3 healthcare workers, nurses, standing in bright room, talking, looking at tablet, QFT
TB Management

Healthcare Personnel

Healthcare personnel (HCP) refer to all paid and unpaid persons working in healthcare settings who have the potential for direct or indirect exposure to patients or infectious materials (1).

They are at increased risk of tuberculosis (TB) infection compared to the general population (2, 3). Transmission of TB bacteria in healthcare settings can occur from HCP to patients, patients to HCP and between HCP. Virtually every country in the world, regardless of their TB incidence, has reported the spread of TB in healthcare settings to both patients and HCP (3).

How can we protect HCP (and patients) in healthcare settings from TB?

The Centers for Disease Control and Prevention (CDC) recommends that in all healthcare settings, policies and procedures for TB control should be put into place to determine the actions necessary to minimize the risk for transmission of TB. This includes screening, testing and evaluating HCP who are at risk for exposure to TB disease (4).

On May 17, 2019 (and updated in 2021), the CDC and the National TB Controllers Association (NTCA) issued new TB screening and testing guidelines for HCP (4):

  • All U.S. HCP should have baseline TB screening upon hire, that is, pre-placement, including a risk assessment, TB symptom evaluation and TB testing.
  • Annual TB testing is not recommended unless there is a known exposure or ongoing transmission. However, HCP should have a timely symptom evaluation and additional testing, if indicated, after known exposure to a person with potentially infectious TB disease without use of adequate personal protection.
  • Healthcare facilities might consider using annual TB screening for certain groups at increased occupational risk for TB exposure (e.g., respiratory therapists) or in certain settings if transmission has occurred in the past (e.g., emergency departments).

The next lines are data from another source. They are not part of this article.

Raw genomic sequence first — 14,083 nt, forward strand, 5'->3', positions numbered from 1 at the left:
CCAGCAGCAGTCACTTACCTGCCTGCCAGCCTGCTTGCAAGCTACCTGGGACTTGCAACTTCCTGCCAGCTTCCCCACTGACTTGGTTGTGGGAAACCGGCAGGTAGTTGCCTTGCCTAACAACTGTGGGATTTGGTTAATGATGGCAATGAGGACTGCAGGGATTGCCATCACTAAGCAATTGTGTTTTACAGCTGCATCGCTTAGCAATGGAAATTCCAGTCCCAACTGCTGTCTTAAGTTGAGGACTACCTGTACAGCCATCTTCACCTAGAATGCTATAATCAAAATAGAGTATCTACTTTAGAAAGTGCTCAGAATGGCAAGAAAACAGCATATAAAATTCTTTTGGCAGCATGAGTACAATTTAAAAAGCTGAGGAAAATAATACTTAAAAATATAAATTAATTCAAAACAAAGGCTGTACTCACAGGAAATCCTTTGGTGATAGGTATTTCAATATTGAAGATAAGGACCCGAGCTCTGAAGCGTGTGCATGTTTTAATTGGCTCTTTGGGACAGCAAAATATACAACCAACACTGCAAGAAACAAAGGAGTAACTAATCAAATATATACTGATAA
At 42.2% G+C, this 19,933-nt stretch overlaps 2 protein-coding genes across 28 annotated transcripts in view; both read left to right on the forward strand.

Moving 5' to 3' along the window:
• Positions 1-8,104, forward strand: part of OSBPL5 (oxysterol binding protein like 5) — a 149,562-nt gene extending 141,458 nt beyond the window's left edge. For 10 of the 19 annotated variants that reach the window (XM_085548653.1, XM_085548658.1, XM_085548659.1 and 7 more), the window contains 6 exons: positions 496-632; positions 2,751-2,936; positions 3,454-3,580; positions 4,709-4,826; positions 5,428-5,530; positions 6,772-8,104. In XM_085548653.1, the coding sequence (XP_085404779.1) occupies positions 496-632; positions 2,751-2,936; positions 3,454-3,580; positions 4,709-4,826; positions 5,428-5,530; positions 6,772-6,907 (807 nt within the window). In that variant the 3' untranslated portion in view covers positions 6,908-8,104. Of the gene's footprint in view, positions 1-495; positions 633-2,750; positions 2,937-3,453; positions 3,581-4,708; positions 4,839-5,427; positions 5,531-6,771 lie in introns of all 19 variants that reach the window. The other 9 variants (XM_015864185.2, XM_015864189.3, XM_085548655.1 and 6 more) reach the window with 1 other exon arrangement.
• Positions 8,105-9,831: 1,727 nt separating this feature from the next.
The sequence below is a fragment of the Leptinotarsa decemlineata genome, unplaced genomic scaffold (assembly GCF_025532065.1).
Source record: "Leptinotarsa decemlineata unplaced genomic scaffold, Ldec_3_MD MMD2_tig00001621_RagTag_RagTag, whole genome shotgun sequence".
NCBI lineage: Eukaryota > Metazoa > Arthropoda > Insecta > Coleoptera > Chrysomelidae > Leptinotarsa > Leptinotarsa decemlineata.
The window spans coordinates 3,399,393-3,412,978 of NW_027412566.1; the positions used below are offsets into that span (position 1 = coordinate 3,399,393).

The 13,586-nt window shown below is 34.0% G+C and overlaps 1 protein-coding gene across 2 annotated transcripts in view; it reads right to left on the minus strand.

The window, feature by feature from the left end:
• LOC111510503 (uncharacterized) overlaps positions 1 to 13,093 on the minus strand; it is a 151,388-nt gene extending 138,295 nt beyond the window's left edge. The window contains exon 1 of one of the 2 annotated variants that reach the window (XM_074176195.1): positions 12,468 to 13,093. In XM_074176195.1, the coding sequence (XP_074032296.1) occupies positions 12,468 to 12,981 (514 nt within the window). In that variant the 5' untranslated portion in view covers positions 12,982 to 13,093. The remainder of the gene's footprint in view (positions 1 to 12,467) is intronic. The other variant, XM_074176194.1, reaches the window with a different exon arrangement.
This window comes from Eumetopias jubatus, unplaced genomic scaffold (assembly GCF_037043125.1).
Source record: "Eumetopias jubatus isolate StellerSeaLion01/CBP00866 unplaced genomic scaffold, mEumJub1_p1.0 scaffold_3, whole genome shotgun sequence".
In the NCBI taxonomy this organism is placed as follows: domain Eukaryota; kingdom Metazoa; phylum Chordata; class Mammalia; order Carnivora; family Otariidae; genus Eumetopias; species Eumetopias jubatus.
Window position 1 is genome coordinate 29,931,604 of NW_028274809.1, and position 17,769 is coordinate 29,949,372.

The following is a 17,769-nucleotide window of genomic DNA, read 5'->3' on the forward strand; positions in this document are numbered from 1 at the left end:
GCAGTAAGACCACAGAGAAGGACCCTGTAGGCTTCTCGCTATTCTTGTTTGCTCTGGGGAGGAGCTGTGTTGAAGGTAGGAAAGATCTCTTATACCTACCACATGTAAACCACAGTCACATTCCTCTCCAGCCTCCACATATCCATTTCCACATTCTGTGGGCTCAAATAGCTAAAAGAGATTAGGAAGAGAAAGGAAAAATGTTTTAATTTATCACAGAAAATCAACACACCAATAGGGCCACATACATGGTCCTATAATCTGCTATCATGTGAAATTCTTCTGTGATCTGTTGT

• HCP should receive annual TB education about TB risk factors, the signs and symptoms of TB disease and TB infection control policies and procedures.
TB screening, Healthcare workers examining x-ray picture

Either a TB blood test (IGRA) or a TB skin test (TST) can be used to test for TB infection, though the CDC, ATS and IDSA preferentially recommend IGRA over TST for the majority of the U.S. testing population (5).

In the HCP testing landscape, if the TB skin test is used to test for TB infection upon hire, two-step testing should be conducted. This is because some people with latent TB infection have a negative reaction when tested years after being infected. Two-step testing is, however, not required for IGRAs (4), thus ensuring faster HCP onboarding compared with the two-step TST.

QuantiFERON-TB Gold Plus (QFT-Plus) is an IGRA that helps ensure rapid and reliable onboarding, while also serving a critical role in risk-based TB testing and active TB contact investigations – the backbone of the U.S. TB prevention policies.

Dr. Steve Young leads a reference lab in New Mexico, supporting a network of hospitals that rely on his team for the state’s infection control program. See how they evaluated the TST and IGRAs, and then chose QFT-Plus as their trusted solution for TB screening and prevention.

Streamline onboarding with QuantiFERON-TB Gold Plus
QuantiFERON-TB Gold Plus provides accurate, single visit TB testing.
  1. Centers for Disease Control and Prevention. Infection Control in Healthcare Personnel: Infrastructure and Routine Practices for Occupational Infection Prevention and Control Services (2019). https://www.cdc.gov/infectioncontrol/guidelines/healthcare-personnel/appendix/terminology.html (accessed May 19, 2022)
  2. Diel, R., Seidler, A., Nienhaus, A., Rusch-Gerdes, S., Niemann, S. (2005) Occupational risk of tuberculosis transmission in a low incidence area. Respir. Res. 6.
  3. Baussanon, I., Nunn, P., Williams, B., Pivetta, E., Bugiani, M., Scano, F. (2011) Tuberculosis among health care workers. Emerg. Infect. Dis. 17(3), 488-494.
  4. Centers for Disease Control and Prevention. TB Screening and Testing of Health Care Personnel (2021). https://www.cdc.gov/tb/topic/testing/healthcareworkers.htm (accessed May 19, 2022)
  5. Lewinsohn, D.M. et al. (2017) Official American Thoracic Society/Infectious Diseases Society of America/Centers for Disease Control and Prevention Clinical Practice Guidelines: Diagnosis of Tuberculosis in Adults and Children. Clin Infect Dis. 64, 111-115.

QFT-Plus is an in vitro diagnostic aid for detection of Mycobacterium tuberculosis infection. QFT-Plus is an indirect test for M. tuberculosis infection (including disease) and is intended for use in conjunction with risk assessment, radiography, and other medical and diagnostic evaluations. QFT-Plus Package Inserts, available in multiple languages, as well as up-to-date licensing information and product-specific disclaimers can be found at www.QuantiFERON.com.